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April 11, 2017


Chuck Waterman

I have to disagree with a thought I had on reading the end of your comment, Ms./Mr. Mitchell. You wrote that it's "more fun" to be in the Way. If the Way is used to refer to being part of institutional forms of Christ-following, I (and many others) have found that the overall experience is sincerely *not* fun. If "the Way" refers to being in *regular gathering with other believers* in or outside of institutional gatherings, then I heartily agree that *that* is more fun (life-giving, interesting, joyful, playful).

Edward Hara

Ray Sutton, in his book on covenant, THAT YOU MAY PROSPER, has said that unless there is visible authority on earth, God then has no authority on earth. One of the five working principles of covenant is that of hierarchy. I don't think you are necessarily saying that hierarchy is a bad thing, but rather than it can be misused.

If this is the case, as one who myself has been rather roundly abused by hierarchical leaderships of several various types, I would say a fervent (and perhaps Evangelical sounding) AMEN! My latest abuse comes from the very people who are supposed to be my spiritual fathers and guides - the Church.

You have given me some food for thought. I am no fan of anarchy, but I wonder if we should just automatically listen to every hierarchical voice that comes along, just because they claim that they "represent God" in all that they say, declare, and do. I seem to remember Jesus teaching something about knowing a tree by its fruit rather than by what it appears to be - a good tree bearing good fruit and a bad tree bearing bad fruit. As such, the church I am currently affiliated with is giving me considerable pause for reflection after not only an examination of its fruit, but a deep taste which has produced considerable bitterness on my tongue.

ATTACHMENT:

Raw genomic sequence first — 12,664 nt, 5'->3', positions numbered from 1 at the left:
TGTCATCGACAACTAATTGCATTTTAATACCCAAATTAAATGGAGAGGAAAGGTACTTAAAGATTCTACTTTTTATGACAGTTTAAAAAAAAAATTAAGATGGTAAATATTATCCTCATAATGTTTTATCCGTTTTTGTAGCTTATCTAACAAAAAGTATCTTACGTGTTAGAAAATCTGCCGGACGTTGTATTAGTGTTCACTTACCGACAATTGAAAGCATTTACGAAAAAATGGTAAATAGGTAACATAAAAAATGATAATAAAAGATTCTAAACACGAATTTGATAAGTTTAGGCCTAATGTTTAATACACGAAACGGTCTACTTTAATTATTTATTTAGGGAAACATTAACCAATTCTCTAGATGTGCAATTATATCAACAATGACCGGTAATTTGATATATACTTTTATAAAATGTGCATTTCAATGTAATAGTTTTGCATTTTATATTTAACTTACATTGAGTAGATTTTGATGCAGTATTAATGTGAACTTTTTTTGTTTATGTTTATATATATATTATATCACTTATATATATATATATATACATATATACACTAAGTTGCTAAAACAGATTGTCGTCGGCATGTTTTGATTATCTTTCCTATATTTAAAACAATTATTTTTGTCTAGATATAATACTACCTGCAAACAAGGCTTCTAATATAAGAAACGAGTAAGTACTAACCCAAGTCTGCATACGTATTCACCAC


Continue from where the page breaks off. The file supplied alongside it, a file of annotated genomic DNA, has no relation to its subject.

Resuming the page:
Bev Mitchell

As you say Brad, hard but necessary questions. There is some measure of peace in the ‘freedom’ closet - significant attenuation of mundane annoyances come to mind as a trivial example. On the other side, moving onto the ‘full service’ highway has many potholes, and it is likely to delay any real understanding of patience. Christ struggled mightily with this paradox of the need to be out there (and in there) and the need for quiet, and yes, patience.

How long should one wait to hear the voice, to see the direction that the Spirit wants one to take? Is there any argument at all for starting into a way that seems right to the wannabe faithful follower, only to discover sometime later that the oh so quiet Spirit was pointing in another direction - perhaps not from the beginning but certainly now.

Is there an argument for ‘marking time’? As you say, wandering in the wilderness for 40 years does nothing to help maintain what we already have, however wounded and inadequate it may be. There are probably times when just trying to maintain what we have already is what the Spirit says we must do. There is, after all, a season for all things.

However, this does not seem like a time for mere maintenance - far from it. Yet, the deconstruction that is necessary takes its toll. The baby and bathwater metaphor is, as always, important. And, reconstruction needs to be ever so carefully done so as to avoid more doctrinaire set-pieces.

Perhaps, acknowledging all these issues, thinking about them, is the central part of what is needed. Also, acknowledgement that there are those within the ’system’ as well as those without who very definitely need each other. We need to constantly check each other’s work, carry each other’s loads and perhaps even put on each other’s shoes from time to time.

In the end, it’s all about getting better at discerning what the Spirit wants at each time and place before moving forward. But, there will likely be distinctly different imperatives at different times and places until it all finally comes together at Christ’s return. Even then, in a renewed heaven and earth, I hope we will still have lots of learning, and hopefully advanced Spirit following, to get right.

Bottom line - it’s a lot better, and more fun, to be in the Way, even when we bump into things from time to time, and especially when our patience is tested. This is because we believe that the Spirit who leads this whole thing, in Christ’s name, is always on the job. Together, we have reasons to hope that we can become better at seeing, hearing and following.


I have heard Richard Rohr say, there is a time to detox, and then a time to rebuild.

Dave Robinson

Brad, you gently,and with compassion,press on some sensitive nerves... Thank you.

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